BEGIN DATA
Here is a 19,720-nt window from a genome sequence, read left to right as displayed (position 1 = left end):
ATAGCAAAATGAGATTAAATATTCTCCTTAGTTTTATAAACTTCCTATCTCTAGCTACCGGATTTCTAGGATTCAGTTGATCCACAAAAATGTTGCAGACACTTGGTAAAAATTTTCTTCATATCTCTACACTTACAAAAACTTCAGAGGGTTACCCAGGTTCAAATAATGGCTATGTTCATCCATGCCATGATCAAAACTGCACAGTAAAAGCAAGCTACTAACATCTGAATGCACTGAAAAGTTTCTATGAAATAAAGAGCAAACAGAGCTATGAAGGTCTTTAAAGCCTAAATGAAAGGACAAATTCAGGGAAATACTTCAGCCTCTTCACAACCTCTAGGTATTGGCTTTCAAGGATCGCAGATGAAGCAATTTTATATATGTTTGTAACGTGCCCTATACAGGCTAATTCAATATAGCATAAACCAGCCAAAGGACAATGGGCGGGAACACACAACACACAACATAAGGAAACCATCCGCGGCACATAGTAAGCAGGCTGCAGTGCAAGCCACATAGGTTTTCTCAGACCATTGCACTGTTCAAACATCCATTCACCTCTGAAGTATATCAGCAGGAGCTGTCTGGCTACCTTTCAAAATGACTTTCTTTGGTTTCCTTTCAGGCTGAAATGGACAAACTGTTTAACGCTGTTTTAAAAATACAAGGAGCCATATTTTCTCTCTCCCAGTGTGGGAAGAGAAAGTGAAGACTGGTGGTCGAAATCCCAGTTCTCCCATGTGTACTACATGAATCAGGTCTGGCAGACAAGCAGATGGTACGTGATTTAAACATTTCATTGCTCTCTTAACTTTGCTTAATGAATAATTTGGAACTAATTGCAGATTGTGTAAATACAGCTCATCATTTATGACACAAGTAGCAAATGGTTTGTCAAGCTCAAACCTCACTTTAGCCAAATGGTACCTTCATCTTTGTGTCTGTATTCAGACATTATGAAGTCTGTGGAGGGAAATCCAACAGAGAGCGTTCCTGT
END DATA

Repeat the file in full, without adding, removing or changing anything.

Here is a 19,720-nt window from a genome sequence, read left to right as displayed (position 1 = left end):
ATAGCAAAATGAGATTAAATATTCTCCTTAGTTTTATAAACTTCCTATCTCTAGCTACCGGATTTCTAGGATTCAGTTGATCCACAAAAATGTTGCAGACACTTGGTAAAAATTTTCTTCATATCTCTACACTTACAAAAACTTCAGAGGGTTACCCAGGTTCAAATAATGGCTATGTTCATCCATGCCATGATCAAAACTGCACAGTAAAAGCAAGCTACTAACATCTGAATGCACTGAAAAGTTTCTATGAAATAAAGAGCAAACAGAGCTATGAAGGTCTTTAAAGCCTAAATGAAAGGACAAATTCAGGGAAATACTTCAGCCTCTTCACAACCTCTAGGTATTGGCTTTCAAGGATCGCAGATGAAGCAATTTTATATATGTTTGTAACGTGCCCTATACAGGCTAATTCAATATAGCATAAACCAGCCAAAGGACAATGGGCGGGAACACACAACACACAACATAAGGAAACCATCCGCGGCACATAGTAAGCAGGCTGCAGTGCAAGCCACATAGGTTTTCTCAGACCATTGCACTGTTCAAACATCCATTCACCTCTGAAGTATATCAGCAGGAGCTGTCTGGCTACCTTTCAAAATGACTTTCTTTGGTTTCCTTTCAGGCTGAAATGGACAAACTGTTTAACGCTGTTTTAAAAATACAAGGAGCCATATTTTCTCTCTCCCAGTGTGGGAAGAGAAAGTGAAGACTGGTGGTCGAAATCCCAGTTCTCCCATGTGTACTACATGAATCAGGTCTGGCAGACAAGCAGATGGTACGTGATTTAAACATTTCATTGCTCTCTTAACTTTGCTTAATGAATAATTTGGAACTAATTGCAGATTGTGTAAATACAGCTCATCATTTATGACACAAGTAGCAAATGGTTTGTCAAGCTCAAACCTCACTTTAGCCAAATGGTACCTTCATCTTTGTGTCTGTATTCAGACATTATGAAGTCTGTGGAGGGAAATCCAACAGAGAGCGTTCCTGT